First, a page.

There are so many sources of high-quality protein, the magical macro in our diet that helps us feel full and keeps hunger cravings away.
But it’s easy to fall into the trap of thinking “one protein source per meal.”
Eggs for breakfast, for example. But let’s be honest … who wants to eat 5 or 6 eggs for breakfast every day? That’s how many you’d need to eat in order to get the minimum amount of protein necessary to turn on the “muscle building switch” in your body.
A grilled chicken salad would be a great choice for lunch … but how could we add something simple and make it even better and more satisfying, while adding some taste and texture but NOT a ton of calories?
I want to share with you a concept that my friend Dr. Mike Roussell calls “Protein Stacking.” This is a strategy we can use to combine different protein sources within one meal to make it easier to hit that magic 30 grams of protein per meal … while making our meals tastier and more interesting at the same time. 🙂
So, instead of just eggs for breakfast, what if we scrambled two scrambled eggs, tossed in some leftover ground beef or turkey from last night’s dinner, and chased the meal with a glass of Fairlife Milk (over 60% more protein than regular milk)?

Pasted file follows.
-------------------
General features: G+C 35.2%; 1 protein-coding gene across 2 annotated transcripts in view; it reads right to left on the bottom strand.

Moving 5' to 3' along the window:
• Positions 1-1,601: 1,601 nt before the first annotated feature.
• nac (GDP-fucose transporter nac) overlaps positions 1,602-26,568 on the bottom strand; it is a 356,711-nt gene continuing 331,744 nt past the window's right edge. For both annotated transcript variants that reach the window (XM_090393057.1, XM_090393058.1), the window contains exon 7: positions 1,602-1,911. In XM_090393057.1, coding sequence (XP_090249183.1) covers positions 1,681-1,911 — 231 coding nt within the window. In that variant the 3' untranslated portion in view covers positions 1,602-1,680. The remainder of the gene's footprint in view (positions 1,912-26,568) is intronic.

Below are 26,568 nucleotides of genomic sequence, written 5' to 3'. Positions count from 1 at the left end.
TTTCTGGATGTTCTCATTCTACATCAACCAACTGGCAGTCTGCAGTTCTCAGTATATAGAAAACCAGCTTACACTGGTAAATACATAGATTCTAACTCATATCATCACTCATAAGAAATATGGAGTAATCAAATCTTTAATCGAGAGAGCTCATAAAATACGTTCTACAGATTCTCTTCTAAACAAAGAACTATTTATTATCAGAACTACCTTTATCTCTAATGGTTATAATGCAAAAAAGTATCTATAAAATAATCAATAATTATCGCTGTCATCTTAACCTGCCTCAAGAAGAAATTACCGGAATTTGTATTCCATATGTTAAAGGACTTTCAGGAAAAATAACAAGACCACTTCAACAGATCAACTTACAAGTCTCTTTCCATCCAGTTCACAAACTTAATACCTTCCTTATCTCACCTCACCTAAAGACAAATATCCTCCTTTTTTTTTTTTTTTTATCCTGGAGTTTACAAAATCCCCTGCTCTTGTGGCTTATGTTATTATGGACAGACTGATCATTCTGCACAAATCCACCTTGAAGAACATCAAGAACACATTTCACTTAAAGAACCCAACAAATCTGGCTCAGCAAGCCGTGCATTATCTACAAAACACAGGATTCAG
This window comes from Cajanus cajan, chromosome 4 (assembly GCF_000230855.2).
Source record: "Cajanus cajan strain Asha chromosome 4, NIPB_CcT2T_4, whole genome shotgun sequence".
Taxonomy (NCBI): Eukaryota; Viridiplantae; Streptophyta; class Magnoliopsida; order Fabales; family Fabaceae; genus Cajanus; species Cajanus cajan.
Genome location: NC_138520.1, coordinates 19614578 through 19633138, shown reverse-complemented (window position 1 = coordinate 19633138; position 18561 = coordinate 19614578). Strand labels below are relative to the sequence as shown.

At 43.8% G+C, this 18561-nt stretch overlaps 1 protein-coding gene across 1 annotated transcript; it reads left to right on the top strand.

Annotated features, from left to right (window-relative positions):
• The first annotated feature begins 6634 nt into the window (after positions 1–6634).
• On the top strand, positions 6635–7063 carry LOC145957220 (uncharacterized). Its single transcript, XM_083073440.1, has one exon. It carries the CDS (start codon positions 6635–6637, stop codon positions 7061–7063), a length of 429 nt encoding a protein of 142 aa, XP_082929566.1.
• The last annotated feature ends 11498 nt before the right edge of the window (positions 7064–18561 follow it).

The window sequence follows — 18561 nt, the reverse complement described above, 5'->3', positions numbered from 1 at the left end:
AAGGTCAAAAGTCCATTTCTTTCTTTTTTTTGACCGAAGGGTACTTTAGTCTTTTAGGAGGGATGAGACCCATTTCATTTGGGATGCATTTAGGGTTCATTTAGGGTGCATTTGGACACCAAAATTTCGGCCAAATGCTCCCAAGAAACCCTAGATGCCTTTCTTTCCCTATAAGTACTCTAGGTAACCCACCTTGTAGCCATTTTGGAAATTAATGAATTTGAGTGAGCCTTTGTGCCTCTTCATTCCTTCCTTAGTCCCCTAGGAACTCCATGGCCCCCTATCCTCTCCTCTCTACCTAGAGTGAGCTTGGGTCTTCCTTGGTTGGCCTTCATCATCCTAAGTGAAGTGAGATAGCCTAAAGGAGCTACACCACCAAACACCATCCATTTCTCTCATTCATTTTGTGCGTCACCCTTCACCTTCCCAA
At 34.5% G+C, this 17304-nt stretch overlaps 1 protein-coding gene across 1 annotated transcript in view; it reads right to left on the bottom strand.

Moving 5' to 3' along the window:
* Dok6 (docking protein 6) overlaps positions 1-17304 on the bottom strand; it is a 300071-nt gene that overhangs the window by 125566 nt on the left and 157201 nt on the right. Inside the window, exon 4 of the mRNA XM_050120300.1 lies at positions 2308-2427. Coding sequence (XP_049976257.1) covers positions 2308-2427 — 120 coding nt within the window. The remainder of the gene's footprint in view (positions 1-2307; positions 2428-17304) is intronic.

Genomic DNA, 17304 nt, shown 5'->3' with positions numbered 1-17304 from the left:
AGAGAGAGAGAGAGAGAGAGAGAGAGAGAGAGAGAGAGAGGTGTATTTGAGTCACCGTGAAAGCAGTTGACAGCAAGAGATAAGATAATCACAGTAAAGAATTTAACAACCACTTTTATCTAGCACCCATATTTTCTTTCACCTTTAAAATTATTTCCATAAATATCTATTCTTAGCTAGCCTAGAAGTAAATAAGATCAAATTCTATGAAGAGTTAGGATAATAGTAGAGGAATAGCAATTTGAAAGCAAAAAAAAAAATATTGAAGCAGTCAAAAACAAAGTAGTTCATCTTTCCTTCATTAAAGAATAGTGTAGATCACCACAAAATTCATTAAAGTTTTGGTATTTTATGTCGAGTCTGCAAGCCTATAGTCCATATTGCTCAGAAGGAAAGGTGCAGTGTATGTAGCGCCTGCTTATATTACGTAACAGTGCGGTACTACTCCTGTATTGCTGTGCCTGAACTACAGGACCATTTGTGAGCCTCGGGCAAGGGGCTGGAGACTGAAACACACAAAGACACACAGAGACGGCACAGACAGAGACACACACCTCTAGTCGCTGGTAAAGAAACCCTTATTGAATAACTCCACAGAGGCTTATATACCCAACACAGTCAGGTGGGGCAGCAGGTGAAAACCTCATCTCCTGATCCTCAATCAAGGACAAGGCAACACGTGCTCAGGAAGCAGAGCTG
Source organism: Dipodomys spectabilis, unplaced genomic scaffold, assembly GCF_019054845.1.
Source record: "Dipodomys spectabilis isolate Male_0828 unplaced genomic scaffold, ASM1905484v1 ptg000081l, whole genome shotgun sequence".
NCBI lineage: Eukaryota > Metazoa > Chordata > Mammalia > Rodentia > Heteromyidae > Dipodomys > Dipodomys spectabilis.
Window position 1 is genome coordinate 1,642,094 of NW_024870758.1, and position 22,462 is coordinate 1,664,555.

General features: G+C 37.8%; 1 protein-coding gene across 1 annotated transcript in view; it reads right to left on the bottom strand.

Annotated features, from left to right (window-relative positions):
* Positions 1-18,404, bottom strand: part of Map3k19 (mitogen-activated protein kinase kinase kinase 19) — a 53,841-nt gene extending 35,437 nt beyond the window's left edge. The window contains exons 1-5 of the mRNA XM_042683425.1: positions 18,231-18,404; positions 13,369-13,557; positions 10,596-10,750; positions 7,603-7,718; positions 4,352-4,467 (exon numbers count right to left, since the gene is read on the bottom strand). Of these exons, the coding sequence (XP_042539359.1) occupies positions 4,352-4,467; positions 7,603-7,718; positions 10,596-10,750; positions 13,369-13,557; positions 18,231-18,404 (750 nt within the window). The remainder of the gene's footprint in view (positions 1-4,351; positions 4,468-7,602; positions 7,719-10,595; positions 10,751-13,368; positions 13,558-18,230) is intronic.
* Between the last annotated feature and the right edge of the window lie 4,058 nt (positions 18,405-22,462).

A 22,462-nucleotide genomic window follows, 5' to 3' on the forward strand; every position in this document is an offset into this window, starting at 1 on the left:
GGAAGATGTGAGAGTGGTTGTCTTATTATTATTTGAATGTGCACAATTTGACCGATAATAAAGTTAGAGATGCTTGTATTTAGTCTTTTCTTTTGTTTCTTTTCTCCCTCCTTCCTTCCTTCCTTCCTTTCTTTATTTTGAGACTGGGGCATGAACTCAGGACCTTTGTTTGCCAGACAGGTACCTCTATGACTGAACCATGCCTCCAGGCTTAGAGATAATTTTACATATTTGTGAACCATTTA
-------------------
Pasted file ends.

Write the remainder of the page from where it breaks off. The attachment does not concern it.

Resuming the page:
We’d be hitting that 30-gram protein goal and then some … while also having a much tastier and more satisfying breakfast that will help us feel full and satisfied for hours.
Instead of just settling for the grilled chicken salad for lunch, why not toss in a half cup of edamame (which will add almost 10 grams of protein), a ¼ cup of pistachios (almost 6 grams) … or, dare I say, both?!?
You just made that salad a whole lot more interesting … not to mention a whole lot more filling.
Jazzing up your breakfast and lunch with multiple protein sources will make your meals tastier, and turn on those hormone switches that keep hunger at bay and allow fullness to rule the day.
In other words, say good-bye to those late afternoon snack attacks and seemingly uncontrollable hunger urges at dinner because your body hasn’t gotten enough protein.